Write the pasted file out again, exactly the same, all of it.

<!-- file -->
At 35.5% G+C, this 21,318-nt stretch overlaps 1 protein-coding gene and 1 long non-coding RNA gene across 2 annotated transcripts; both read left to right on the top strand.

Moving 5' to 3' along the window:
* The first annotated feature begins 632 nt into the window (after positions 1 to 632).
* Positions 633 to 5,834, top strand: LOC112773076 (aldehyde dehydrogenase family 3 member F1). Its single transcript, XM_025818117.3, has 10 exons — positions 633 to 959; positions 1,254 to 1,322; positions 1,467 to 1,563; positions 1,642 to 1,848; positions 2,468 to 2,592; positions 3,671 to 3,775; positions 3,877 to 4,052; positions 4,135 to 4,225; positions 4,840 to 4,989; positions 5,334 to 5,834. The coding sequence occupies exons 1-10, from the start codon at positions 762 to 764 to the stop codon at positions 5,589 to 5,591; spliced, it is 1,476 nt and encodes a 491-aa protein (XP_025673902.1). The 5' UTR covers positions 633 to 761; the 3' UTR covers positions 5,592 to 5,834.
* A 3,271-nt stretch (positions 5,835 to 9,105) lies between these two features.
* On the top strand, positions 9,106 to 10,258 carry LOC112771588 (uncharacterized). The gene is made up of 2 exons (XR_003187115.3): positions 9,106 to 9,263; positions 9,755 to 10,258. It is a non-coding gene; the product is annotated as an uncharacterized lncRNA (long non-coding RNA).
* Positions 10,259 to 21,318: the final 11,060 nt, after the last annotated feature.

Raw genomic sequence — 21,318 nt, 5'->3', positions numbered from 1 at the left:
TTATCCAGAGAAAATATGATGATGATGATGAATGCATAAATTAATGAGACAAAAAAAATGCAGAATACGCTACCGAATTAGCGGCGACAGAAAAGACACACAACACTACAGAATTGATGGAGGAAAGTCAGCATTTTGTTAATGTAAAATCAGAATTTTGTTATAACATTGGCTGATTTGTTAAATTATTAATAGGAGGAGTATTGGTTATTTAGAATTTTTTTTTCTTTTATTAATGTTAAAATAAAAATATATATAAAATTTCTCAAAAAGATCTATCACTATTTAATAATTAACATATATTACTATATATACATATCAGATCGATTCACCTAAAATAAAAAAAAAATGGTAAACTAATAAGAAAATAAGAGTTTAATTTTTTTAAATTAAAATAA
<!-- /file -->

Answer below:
At 35.5% G+C, this 21,318-nt stretch overlaps 1 protein-coding gene and 1 long non-coding RNA gene across 2 annotated transcripts; both read left to right on the top strand.

Moving 5' to 3' along the window:
* The first annotated feature begins 632 nt into the window (after positions 1 to 632).
* Positions 633 to 5,834, top strand: LOC112773076 (aldehyde dehydrogenase family 3 member F1). Its single transcript, XM_025818117.3, has 10 exons — positions 633 to 959; positions 1,254 to 1,322; positions 1,467 to 1,563; positions 1,642 to 1,848; positions 2,468 to 2,592; positions 3,671 to 3,775; positions 3,877 to 4,052; positions 4,135 to 4,225; positions 4,840 to 4,989; positions 5,334 to 5,834. The coding sequence occupies exons 1-10, from the start codon at positions 762 to 764 to the stop codon at positions 5,589 to 5,591; spliced, it is 1,476 nt and encodes a 491-aa protein (XP_025673902.1). The 5' UTR covers positions 633 to 761; the 3' UTR covers positions 5,592 to 5,834.
* A 3,271-nt stretch (positions 5,835 to 9,105) lies between these two features.
* On the top strand, positions 9,106 to 10,258 carry LOC112771588 (uncharacterized). The gene is made up of 2 exons (XR_003187115.3): positions 9,106 to 9,263; positions 9,755 to 10,258. It is a non-coding gene; the product is annotated as an uncharacterized lncRNA (long non-coding RNA).
* Positions 10,259 to 21,318: the final 11,060 nt, after the last annotated feature.

Raw genomic sequence — 21,318 nt, 5'->3', positions numbered from 1 at the left:
TTATCCAGAGAAAATATGATGATGATGATGAATGCATAAATTAATGAGACAAAAAAAATGCAGAATACGCTACCGAATTAGCGGCGACAGAAAAGACACACAACACTACAGAATTGATGGAGGAAAGTCAGCATTTTGTTAATGTAAAATCAGAATTTTGTTATAACATTGGCTGATTTGTTAAATTATTAATAGGAGGAGTATTGGTTATTTAGAATTTTTTTTTCTTTTATTAATGTTAAAATAAAAATATATATAAAATTTCTCAAAAAGATCTATCACTATTTAATAATTAACATATATTACTATATATACATATCAGATCGATTCACCTAAAATAAAAAAAAAATGGTAAACTAATAAGAAAATAAGAGTTTAATTTTTTTAAATTAAAATAA